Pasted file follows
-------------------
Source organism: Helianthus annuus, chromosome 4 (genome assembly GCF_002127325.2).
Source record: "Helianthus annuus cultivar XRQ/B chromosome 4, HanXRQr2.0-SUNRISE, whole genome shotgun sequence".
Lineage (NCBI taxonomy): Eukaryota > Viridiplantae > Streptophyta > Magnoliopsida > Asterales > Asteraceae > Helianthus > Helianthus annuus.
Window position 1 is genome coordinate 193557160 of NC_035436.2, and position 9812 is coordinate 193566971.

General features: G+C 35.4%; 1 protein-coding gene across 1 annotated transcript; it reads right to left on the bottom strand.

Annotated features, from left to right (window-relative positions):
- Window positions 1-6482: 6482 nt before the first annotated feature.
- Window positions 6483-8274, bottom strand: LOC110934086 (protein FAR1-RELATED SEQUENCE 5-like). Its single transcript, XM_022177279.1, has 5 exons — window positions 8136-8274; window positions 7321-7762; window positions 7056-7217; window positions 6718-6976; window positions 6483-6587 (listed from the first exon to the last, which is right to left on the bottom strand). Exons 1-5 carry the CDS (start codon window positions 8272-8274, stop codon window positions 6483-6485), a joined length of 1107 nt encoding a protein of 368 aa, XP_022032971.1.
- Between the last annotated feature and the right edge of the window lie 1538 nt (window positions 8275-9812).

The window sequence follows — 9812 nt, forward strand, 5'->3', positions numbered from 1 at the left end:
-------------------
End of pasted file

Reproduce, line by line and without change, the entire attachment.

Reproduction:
Source organism: Helianthus annuus, chromosome 4 (genome assembly GCF_002127325.2).
Source record: "Helianthus annuus cultivar XRQ/B chromosome 4, HanXRQr2.0-SUNRISE, whole genome shotgun sequence".
Lineage (NCBI taxonomy): Eukaryota > Viridiplantae > Streptophyta > Magnoliopsida > Asterales > Asteraceae > Helianthus > Helianthus annuus.
Window position 1 is genome coordinate 193557160 of NC_035436.2, and position 9812 is coordinate 193566971.

General features: G+C 35.4%; 1 protein-coding gene across 1 annotated transcript; it reads right to left on the bottom strand.

Annotated features, from left to right (window-relative positions):
- Window positions 1-6482: 6482 nt before the first annotated feature.
- Window positions 6483-8274, bottom strand: LOC110934086 (protein FAR1-RELATED SEQUENCE 5-like). Its single transcript, XM_022177279.1, has 5 exons — window positions 8136-8274; window positions 7321-7762; window positions 7056-7217; window positions 6718-6976; window positions 6483-6587 (listed from the first exon to the last, which is right to left on the bottom strand). Exons 1-5 carry the CDS (start codon window positions 8272-8274, stop codon window positions 6483-6485), a joined length of 1107 nt encoding a protein of 368 aa, XP_022032971.1.
- Between the last annotated feature and the right edge of the window lie 1538 nt (window positions 8275-9812).

The window sequence follows — 9812 nt, forward strand, 5'->3', positions numbered from 1 at the left end: